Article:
We are going through a strange period, that of Covid-19, and more and more people are desperately looking for “remedies” and magic foods to protect themselves. In this article we will find out if, after all, diet can help boost our immune system.
The immune system needs to be constantly alert for any signs of invasion or danger. More specifically, immune cells need to be able to distinguish themselves from the foreign invader as well as to distinguish harmful from non-harmful molecules.
It is the microbiota that contributes significantly to the training and regulation of the immune system. It is therefore considered vital to achieve and maintain a healthy intestinal flora with the help of a proper nutritional model. Before proceeding , it is appropriate to mention the factors that can reduce- diminish the function of the immune system in the first place.
Which factors can reduce our immune system:
With the passage of years, the internal organs begin to wear out and become less and less functional as a result. Organs associated with the immune system such as the thymus gland or bone marrow produce fewer immune cells needed to fight infections.
Environmental toxins (tobacco, excessive alcohol)
These substances can damage or suppress normal immune cell activity.
Obesity is associated with chronic low-grade inflammation. More specifically, it has been identified as an independent risk factor for the influenza virus, probably due to reduced function of T-cells, a type of white blood cell.
In line with the previous factor, a poor diet rich in processed foods and deficient in nutrients and malnutrition can affect the production and activity of immune cells and antibodies.
Autoimmune disorders and immunodeficiencies attack and possibly deactivate immune cells resulting in the gradual destruction of the body’s defences.
Chronic mental stress
Stress releases hormones such as cortisol that suppresses inflammation (inflammation is initially required for immune cell activation) and white blood cell activity.
Lack of sleep
Sleep is a recovery period for the body, during which a type of cytokine is released to fight any infections. A small amount or frequency of sleep reduces the amount of these cytokines and other immune cells.
Researchers have concluded that there are a number of micro and macronutrients which, rather than being incorporated into the diet, can contribute to the overall well-being of the immune system. More specifically, there are certain dietary patterns that can better prepare the body for microbial attack and inflammation, but it is unlikely that foods in isolation will offer specific protection. This is because each stage of the body’s immune response relies on the presence of many micronutrients at the same time. Examples of nutrients that have been identified as critical for immune cell development and function include probiotics, prebiotics, vitamin C, vitamin D, zinc, selenium, iron and protein, etc.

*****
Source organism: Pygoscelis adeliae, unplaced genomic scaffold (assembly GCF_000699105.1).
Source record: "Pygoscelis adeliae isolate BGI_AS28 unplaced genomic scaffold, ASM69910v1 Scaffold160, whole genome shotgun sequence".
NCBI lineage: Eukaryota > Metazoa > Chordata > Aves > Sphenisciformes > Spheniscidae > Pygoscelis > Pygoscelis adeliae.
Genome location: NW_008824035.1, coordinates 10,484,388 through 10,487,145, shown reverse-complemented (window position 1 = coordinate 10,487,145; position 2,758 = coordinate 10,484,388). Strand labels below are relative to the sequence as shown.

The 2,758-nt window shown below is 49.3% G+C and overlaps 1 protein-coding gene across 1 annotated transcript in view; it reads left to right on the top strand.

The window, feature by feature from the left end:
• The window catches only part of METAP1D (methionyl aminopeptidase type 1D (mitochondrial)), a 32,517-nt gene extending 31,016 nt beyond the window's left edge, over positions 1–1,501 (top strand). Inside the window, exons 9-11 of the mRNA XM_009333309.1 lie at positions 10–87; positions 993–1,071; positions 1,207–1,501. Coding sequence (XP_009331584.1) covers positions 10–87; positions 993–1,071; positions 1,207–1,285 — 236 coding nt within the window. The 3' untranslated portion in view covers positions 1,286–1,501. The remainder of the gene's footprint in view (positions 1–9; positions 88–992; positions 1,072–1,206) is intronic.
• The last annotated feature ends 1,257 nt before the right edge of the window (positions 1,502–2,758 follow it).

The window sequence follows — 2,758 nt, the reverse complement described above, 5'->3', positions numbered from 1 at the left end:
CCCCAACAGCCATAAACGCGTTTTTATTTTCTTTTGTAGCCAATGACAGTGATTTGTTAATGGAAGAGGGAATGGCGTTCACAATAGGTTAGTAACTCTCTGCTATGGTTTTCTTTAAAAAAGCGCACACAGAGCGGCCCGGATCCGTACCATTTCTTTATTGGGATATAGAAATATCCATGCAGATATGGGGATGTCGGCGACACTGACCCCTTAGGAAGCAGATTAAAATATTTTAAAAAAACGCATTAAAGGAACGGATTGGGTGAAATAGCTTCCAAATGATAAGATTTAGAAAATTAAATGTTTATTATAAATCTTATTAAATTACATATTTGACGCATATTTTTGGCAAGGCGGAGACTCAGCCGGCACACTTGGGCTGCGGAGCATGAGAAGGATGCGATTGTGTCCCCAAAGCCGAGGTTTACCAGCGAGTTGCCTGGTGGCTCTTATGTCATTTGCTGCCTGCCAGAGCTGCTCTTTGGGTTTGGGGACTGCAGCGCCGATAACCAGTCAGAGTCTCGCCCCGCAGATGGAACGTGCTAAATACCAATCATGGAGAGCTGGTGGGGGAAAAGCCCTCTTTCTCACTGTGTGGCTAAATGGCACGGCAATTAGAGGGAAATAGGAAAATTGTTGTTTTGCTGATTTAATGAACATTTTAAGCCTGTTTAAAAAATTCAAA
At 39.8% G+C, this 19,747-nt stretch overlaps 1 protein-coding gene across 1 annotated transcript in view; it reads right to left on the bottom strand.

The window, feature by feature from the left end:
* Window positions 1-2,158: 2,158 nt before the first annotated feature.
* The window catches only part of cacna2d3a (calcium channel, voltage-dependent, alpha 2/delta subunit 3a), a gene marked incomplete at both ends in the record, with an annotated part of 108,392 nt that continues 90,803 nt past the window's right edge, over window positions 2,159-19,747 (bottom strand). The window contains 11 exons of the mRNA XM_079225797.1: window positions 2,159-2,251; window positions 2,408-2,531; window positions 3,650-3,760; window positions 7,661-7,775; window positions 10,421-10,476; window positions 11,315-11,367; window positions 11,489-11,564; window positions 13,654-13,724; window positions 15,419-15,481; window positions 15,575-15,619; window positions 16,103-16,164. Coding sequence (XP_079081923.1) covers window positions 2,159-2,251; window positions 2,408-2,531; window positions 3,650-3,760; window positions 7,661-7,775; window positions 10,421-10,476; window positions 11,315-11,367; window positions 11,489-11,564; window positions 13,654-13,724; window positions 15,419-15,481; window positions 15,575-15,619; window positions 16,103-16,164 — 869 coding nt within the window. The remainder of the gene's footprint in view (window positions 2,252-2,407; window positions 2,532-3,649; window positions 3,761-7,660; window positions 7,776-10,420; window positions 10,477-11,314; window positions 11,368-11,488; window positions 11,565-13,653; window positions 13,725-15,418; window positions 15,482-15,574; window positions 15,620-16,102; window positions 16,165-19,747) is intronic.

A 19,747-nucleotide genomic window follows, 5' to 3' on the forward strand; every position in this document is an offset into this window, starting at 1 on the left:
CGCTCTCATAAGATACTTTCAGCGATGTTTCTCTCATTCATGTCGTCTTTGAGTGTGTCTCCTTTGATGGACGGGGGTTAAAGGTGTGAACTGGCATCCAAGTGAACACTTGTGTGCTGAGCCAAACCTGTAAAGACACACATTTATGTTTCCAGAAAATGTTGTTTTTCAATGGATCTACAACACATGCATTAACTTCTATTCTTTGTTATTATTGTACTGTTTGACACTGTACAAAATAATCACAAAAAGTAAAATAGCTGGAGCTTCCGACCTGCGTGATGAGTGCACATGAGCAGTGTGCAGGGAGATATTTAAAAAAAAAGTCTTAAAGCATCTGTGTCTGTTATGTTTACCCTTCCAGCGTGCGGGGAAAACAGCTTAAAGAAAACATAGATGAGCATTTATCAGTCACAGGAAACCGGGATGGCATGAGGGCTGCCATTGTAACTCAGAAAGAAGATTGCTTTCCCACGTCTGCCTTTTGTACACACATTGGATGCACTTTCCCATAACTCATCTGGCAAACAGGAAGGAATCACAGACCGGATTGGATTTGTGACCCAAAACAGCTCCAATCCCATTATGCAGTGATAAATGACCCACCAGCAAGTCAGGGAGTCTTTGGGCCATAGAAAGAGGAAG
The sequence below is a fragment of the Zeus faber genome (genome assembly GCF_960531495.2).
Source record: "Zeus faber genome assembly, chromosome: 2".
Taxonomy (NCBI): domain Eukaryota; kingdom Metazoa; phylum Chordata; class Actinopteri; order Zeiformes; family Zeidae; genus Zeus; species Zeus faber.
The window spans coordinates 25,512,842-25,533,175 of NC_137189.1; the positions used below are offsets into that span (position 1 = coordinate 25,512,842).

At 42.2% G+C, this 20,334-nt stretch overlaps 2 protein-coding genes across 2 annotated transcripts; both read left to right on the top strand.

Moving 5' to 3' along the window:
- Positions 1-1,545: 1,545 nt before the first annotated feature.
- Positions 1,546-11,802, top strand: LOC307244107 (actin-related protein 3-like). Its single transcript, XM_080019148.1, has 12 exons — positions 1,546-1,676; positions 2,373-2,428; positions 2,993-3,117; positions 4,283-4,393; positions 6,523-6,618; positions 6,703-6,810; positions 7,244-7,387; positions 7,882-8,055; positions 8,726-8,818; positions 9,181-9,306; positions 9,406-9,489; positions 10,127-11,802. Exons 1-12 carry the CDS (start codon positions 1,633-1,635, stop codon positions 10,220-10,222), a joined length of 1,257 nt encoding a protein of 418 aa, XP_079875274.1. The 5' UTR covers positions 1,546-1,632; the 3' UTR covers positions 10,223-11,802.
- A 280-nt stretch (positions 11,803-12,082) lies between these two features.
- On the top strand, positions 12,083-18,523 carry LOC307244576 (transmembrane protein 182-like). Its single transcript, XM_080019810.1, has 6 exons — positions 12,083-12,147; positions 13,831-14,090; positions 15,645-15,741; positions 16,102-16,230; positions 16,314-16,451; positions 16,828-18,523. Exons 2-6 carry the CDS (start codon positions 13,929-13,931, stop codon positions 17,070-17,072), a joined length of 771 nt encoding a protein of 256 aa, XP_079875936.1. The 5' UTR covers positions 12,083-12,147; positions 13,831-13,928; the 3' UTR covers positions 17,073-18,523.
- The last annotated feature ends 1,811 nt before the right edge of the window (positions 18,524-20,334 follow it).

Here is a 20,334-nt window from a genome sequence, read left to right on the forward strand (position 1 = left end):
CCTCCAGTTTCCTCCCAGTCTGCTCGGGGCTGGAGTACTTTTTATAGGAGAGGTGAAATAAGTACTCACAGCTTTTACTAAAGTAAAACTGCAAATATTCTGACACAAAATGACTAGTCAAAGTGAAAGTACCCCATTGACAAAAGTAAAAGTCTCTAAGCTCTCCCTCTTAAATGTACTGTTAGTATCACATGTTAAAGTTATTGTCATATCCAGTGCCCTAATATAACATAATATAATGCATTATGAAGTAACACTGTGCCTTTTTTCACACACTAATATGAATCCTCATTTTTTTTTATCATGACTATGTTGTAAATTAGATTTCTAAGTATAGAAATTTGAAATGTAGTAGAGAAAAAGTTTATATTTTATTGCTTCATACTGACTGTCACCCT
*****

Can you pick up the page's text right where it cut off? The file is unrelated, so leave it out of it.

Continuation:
Prebiotics and Probiotics
Diet plays a big role in determining the types of microbes that live in the gut. A high fibre diet rich in fruits, vegetables, whole grains and legumes seems to support the growth and maintenance of beneficial microbes. Some beneficial microbes break down fibre into short-chain fatty acids, which stimulate immune cell activity. These fibers are called prebiotics because they feed microbes. Therefore, a diet containing probiotic and prebiotic foods can be beneficial. Probiotic foods contain live beneficial bacteria and prebiotic foods contain fibre and oligosaccharides that feed and maintain healthy colonies of these bacteria.
Probiotic foods include kefir, yogurt with live active cultures, fermented vegetables, pickled cabbage, tempeh, kombucha tea, kimchi and miso.
Prebiotic foods include garlic, onions, leeks, asparagus, bananas and seaweed.
Vitamin C is thought to increase the production of white blood cells, which play an important role in fighting infections.
Almost all citrus fruits are high in vitamin C. Oranges and orange juice, red and green peppers, strawberries, gooseberries, kiwi. But apart from citrus fruits, vegetables such as red peppers, broccoli and tomatoes are equally rich in this element.
The design of our immune system is complex and is influenced by the ideal balance of many factors, not just diet, and especially no one particular food or nutrient. “Western” diets that have limited variety and fewer nutrients, while consisting primarily of over-processed foods, can negatively impact a healthy immune system. However, a balanced diet consisting of a range of vitamins and minerals, combined with healthy lifestyle factors such as adequate sleep, exercise and less stress, can help the situation.